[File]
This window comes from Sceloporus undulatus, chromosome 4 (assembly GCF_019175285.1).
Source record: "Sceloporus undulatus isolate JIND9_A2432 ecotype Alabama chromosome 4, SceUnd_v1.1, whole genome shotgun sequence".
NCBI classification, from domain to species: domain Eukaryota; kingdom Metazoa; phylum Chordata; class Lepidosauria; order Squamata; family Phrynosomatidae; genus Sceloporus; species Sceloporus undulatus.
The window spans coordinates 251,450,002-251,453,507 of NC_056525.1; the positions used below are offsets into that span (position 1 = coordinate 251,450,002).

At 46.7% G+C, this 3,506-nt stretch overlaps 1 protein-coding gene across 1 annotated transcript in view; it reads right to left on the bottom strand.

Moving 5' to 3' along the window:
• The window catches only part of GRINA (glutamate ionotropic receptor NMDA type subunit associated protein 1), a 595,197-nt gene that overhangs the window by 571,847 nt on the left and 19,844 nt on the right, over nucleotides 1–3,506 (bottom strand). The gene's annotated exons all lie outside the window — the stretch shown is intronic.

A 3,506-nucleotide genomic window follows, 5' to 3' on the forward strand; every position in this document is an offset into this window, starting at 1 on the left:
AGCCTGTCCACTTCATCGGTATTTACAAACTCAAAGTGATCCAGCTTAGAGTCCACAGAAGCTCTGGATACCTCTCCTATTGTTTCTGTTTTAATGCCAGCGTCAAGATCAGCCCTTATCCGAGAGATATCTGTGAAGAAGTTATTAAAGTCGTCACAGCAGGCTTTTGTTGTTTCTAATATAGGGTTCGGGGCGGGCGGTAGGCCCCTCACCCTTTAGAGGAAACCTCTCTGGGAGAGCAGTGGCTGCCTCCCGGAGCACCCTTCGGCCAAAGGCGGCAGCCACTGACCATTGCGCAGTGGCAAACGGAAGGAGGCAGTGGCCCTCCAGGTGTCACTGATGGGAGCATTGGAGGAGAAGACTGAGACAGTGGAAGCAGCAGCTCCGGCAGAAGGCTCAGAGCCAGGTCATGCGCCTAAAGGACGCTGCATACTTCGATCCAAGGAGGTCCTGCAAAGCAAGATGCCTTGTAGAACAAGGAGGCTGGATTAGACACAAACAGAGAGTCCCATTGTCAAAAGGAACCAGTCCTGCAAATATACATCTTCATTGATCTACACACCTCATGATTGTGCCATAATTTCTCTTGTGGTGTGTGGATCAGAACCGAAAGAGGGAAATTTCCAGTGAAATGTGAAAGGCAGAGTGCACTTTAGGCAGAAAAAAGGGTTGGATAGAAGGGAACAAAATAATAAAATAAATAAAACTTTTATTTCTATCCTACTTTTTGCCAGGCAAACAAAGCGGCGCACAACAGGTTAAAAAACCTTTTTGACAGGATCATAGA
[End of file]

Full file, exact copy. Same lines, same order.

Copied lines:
This window comes from Sceloporus undulatus, chromosome 4 (assembly GCF_019175285.1).
Source record: "Sceloporus undulatus isolate JIND9_A2432 ecotype Alabama chromosome 4, SceUnd_v1.1, whole genome shotgun sequence".
NCBI classification, from domain to species: domain Eukaryota; kingdom Metazoa; phylum Chordata; class Lepidosauria; order Squamata; family Phrynosomatidae; genus Sceloporus; species Sceloporus undulatus.
The window spans coordinates 251,450,002-251,453,507 of NC_056525.1; the positions used below are offsets into that span (position 1 = coordinate 251,450,002).

At 46.7% G+C, this 3,506-nt stretch overlaps 1 protein-coding gene across 1 annotated transcript in view; it reads right to left on the bottom strand.

Moving 5' to 3' along the window:
• The window catches only part of GRINA (glutamate ionotropic receptor NMDA type subunit associated protein 1), a 595,197-nt gene that overhangs the window by 571,847 nt on the left and 19,844 nt on the right, over nucleotides 1–3,506 (bottom strand). The gene's annotated exons all lie outside the window — the stretch shown is intronic.

A 3,506-nucleotide genomic window follows, 5' to 3' on the forward strand; every position in this document is an offset into this window, starting at 1 on the left:
AGCCTGTCCACTTCATCGGTATTTACAAACTCAAAGTGATCCAGCTTAGAGTCCACAGAAGCTCTGGATACCTCTCCTATTGTTTCTGTTTTAATGCCAGCGTCAAGATCAGCCCTTATCCGAGAGATATCTGTGAAGAAGTTATTAAAGTCGTCACAGCAGGCTTTTGTTGTTTCTAATATAGGGTTCGGGGCGGGCGGTAGGCCCCTCACCCTTTAGAGGAAACCTCTCTGGGAGAGCAGTGGCTGCCTCCCGGAGCACCCTTCGGCCAAAGGCGGCAGCCACTGACCATTGCGCAGTGGCAAACGGAAGGAGGCAGTGGCCCTCCAGGTGTCACTGATGGGAGCATTGGAGGAGAAGACTGAGACAGTGGAAGCAGCAGCTCCGGCAGAAGGCTCAGAGCCAGGTCATGCGCCTAAAGGACGCTGCATACTTCGATCCAAGGAGGTCCTGCAAAGCAAGATGCCTTGTAGAACAAGGAGGCTGGATTAGACACAAACAGAGAGTCCCATTGTCAAAAGGAACCAGTCCTGCAAATATACATCTTCATTGATCTACACACCTCATGATTGTGCCATAATTTCTCTTGTGGTGTGTGGATCAGAACCGAAAGAGGGAAATTTCCAGTGAAATGTGAAAGGCAGAGTGCACTTTAGGCAGAAAAAAGGGTTGGATAGAAGGGAACAAAATAATAAAATAAATAAAACTTTTATTTCTATCCTACTTTTTGCCAGGCAAACAAAGCGGCGCACAACAGGTTAAAAAACCTTTTTGACAGGATCATAGA